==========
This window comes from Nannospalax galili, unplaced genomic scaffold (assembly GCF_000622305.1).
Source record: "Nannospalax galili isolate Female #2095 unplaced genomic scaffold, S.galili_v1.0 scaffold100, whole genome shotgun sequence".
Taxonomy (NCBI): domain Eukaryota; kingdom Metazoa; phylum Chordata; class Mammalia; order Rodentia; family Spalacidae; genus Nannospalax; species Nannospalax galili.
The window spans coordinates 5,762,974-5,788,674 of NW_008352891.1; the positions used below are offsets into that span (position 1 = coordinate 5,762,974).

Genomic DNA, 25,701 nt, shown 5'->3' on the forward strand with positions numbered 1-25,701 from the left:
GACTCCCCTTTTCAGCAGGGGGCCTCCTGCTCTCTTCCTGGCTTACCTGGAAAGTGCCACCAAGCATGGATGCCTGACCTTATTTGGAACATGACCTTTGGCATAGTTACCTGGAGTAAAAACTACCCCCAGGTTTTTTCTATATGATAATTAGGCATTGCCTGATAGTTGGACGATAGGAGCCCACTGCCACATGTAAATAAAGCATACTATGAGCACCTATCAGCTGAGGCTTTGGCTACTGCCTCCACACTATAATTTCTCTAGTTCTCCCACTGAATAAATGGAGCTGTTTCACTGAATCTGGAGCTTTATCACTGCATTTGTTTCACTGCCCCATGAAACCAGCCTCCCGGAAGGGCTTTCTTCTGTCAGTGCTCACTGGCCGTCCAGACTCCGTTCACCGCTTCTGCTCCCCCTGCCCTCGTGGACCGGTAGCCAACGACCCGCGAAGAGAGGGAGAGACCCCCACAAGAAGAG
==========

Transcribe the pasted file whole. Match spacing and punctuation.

This window comes from Nannospalax galili, unplaced genomic scaffold (assembly GCF_000622305.1).
Source record: "Nannospalax galili isolate Female #2095 unplaced genomic scaffold, S.galili_v1.0 scaffold100, whole genome shotgun sequence".
Taxonomy (NCBI): domain Eukaryota; kingdom Metazoa; phylum Chordata; class Mammalia; order Rodentia; family Spalacidae; genus Nannospalax; species Nannospalax galili.
The window spans coordinates 5,762,974-5,788,674 of NW_008352891.1; the positions used below are offsets into that span (position 1 = coordinate 5,762,974).

Genomic DNA, 25,701 nt, shown 5'->3' on the forward strand with positions numbered 1-25,701 from the left:
GACTCCCCTTTTCAGCAGGGGGCCTCCTGCTCTCTTCCTGGCTTACCTGGAAAGTGCCACCAAGCATGGATGCCTGACCTTATTTGGAACATGACCTTTGGCATAGTTACCTGGAGTAAAAACTACCCCCAGGTTTTTTCTATATGATAATTAGGCATTGCCTGATAGTTGGACGATAGGAGCCCACTGCCACATGTAAATAAAGCATACTATGAGCACCTATCAGCTGAGGCTTTGGCTACTGCCTCCACACTATAATTTCTCTAGTTCTCCCACTGAATAAATGGAGCTGTTTCACTGAATCTGGAGCTTTATCACTGCATTTGTTTCACTGCCCCATGAAACCAGCCTCCCGGAAGGGCTTTCTTCTGTCAGTGCTCACTGGCCGTCCAGACTCCGTTCACCGCTTCTGCTCCCCCTGCCCTCGTGGACCGGTAGCCAACGACCCGCGAAGAGAGGGAGAGACCCCCACAAGAAGAG